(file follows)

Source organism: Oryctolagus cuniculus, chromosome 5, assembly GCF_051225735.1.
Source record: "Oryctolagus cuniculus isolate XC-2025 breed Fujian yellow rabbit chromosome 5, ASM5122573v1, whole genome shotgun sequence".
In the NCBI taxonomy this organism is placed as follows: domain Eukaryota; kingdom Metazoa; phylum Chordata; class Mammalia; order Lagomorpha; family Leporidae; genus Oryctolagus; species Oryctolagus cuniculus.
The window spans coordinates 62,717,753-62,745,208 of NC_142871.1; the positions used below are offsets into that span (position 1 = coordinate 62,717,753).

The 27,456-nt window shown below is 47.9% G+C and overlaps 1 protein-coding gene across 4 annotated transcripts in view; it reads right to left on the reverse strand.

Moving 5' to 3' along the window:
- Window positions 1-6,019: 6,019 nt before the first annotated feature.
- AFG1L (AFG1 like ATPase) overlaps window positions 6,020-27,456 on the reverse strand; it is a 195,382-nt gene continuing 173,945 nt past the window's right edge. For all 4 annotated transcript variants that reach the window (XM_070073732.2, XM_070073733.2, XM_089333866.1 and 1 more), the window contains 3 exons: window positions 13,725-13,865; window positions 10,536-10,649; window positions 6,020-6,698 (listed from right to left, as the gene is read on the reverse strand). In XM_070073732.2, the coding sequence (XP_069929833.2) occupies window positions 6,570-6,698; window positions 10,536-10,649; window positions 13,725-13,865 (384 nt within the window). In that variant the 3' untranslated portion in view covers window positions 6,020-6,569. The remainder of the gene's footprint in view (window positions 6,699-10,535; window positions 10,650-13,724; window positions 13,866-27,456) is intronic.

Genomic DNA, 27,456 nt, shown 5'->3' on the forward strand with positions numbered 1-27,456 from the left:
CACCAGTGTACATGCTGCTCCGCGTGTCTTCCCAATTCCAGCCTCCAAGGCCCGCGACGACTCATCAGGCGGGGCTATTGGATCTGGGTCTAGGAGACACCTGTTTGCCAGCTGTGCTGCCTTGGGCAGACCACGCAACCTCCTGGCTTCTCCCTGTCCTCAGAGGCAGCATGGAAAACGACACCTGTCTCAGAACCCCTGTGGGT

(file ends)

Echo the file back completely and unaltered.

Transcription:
Source organism: Oryctolagus cuniculus, chromosome 5, assembly GCF_051225735.1.
Source record: "Oryctolagus cuniculus isolate XC-2025 breed Fujian yellow rabbit chromosome 5, ASM5122573v1, whole genome shotgun sequence".
In the NCBI taxonomy this organism is placed as follows: domain Eukaryota; kingdom Metazoa; phylum Chordata; class Mammalia; order Lagomorpha; family Leporidae; genus Oryctolagus; species Oryctolagus cuniculus.
The window spans coordinates 62,717,753-62,745,208 of NC_142871.1; the positions used below are offsets into that span (position 1 = coordinate 62,717,753).

The 27,456-nt window shown below is 47.9% G+C and overlaps 1 protein-coding gene across 4 annotated transcripts in view; it reads right to left on the reverse strand.

Moving 5' to 3' along the window:
- Window positions 1-6,019: 6,019 nt before the first annotated feature.
- AFG1L (AFG1 like ATPase) overlaps window positions 6,020-27,456 on the reverse strand; it is a 195,382-nt gene continuing 173,945 nt past the window's right edge. For all 4 annotated transcript variants that reach the window (XM_070073732.2, XM_070073733.2, XM_089333866.1 and 1 more), the window contains 3 exons: window positions 13,725-13,865; window positions 10,536-10,649; window positions 6,020-6,698 (listed from right to left, as the gene is read on the reverse strand). In XM_070073732.2, the coding sequence (XP_069929833.2) occupies window positions 6,570-6,698; window positions 10,536-10,649; window positions 13,725-13,865 (384 nt within the window). In that variant the 3' untranslated portion in view covers window positions 6,020-6,569. The remainder of the gene's footprint in view (window positions 6,699-10,535; window positions 10,650-13,724; window positions 13,866-27,456) is intronic.

Genomic DNA, 27,456 nt, shown 5'->3' on the forward strand with positions numbered 1-27,456 from the left:
CACCAGTGTACATGCTGCTCCGCGTGTCTTCCCAATTCCAGCCTCCAAGGCCCGCGACGACTCATCAGGCGGGGCTATTGGATCTGGGTCTAGGAGACACCTGTTTGCCAGCTGTGCTGCCTTGGGCAGACCACGCAACCTCCTGGCTTCTCCCTGTCCTCAGAGGCAGCATGGAAAACGACACCTGTCTCAGAACCCCTGTGGGT